By Ken Reed

During a time when there is more and more evidence that blows to the head can lead to both short and long-term brain injuries and debilitating neurological disorders (including chronic traumatic encephalopathy, CTE), Colorado Avalanche defenseman Jack Johnson is publicly advocating for fighting in youth hockey leagues.

Colorado Springs Gazette writer Kyle Fredrickson wrote about Johnson’s beliefs recently.

“Johnson views a lack of fight experience for up-and-coming talent as a potential health risk,” wrote Fredrickson. “He took boxing classes in high school to hone his fighting craft.”

Johnson argues that if kids don’t know how to duke it out on the ice, they could be in danger when they reach the NHL. Of course, less than 1% of youth hockey players ever get a sniff of the NHL. So, advocating for fighting in youth hockey on those grounds is pure silliness.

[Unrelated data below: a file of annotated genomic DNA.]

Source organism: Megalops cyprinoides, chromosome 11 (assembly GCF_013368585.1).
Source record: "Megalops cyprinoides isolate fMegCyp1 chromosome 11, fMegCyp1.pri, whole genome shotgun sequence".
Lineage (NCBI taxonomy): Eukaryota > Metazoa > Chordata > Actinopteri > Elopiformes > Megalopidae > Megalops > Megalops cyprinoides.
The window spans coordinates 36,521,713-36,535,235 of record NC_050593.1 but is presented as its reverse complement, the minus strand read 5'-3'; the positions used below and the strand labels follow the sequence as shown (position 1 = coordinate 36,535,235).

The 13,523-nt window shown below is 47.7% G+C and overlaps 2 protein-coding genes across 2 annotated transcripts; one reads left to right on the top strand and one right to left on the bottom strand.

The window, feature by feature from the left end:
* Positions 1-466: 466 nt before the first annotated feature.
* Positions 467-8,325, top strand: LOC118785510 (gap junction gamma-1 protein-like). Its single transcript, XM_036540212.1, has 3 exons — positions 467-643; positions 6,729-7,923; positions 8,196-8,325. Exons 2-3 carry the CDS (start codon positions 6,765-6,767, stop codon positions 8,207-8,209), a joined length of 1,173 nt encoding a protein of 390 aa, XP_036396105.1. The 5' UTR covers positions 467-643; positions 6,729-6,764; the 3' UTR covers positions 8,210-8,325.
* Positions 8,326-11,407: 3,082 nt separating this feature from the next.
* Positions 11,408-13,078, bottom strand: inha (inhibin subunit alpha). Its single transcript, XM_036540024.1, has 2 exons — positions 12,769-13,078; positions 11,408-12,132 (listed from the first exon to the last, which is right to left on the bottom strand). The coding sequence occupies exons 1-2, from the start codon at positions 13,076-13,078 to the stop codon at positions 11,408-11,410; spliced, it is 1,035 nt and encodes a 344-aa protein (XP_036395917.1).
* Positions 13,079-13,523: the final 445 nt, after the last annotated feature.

“There’s the risk that you could really get hurt when you come to the NHL and have your first fight,” says Johnson. “If you’ve never done it before, then you could get really hurt,” Johnson says. “You’re just delaying the inevitable.”

There’s a simple response to that line of thinking: Ban fighting in the NHL and all levels of hockey, just like it is in every other major team sport, including college, European and Olympic hockey. And no, a five-minute major penalty isn’t enough of a penalty, or disincentive, to stop fighting in the NHL. Ejection from the game and a one-game suspension (maybe a multiple game suspension depending on the specifics of the situation) without pay would go a long way toward ending the NHL’s barbaric practice.

Johnson doesn’t see the NHL ever outlawing fighting, despite the fact that the NHL’s tolerance of fighting is the exception rather than the rule in hockey leagues around the world.

“We all signed up for this,” says Johnson. “It’s part of the game and I do think it keeps it honest.”

Well, Jack, it’s part of the game now but it doesn’t need to continue to being part of the game. The NHL could simply outlaw the practice and join the rest of the global hockey community.

Given Johnson’s surprising remarks, it’s clear that the NHL needs to do a lot better job educating its players about all the research studies revealing the serious dangers of brain trauma in sports.

Ken Reed, Sports Policy Director, League of Fans


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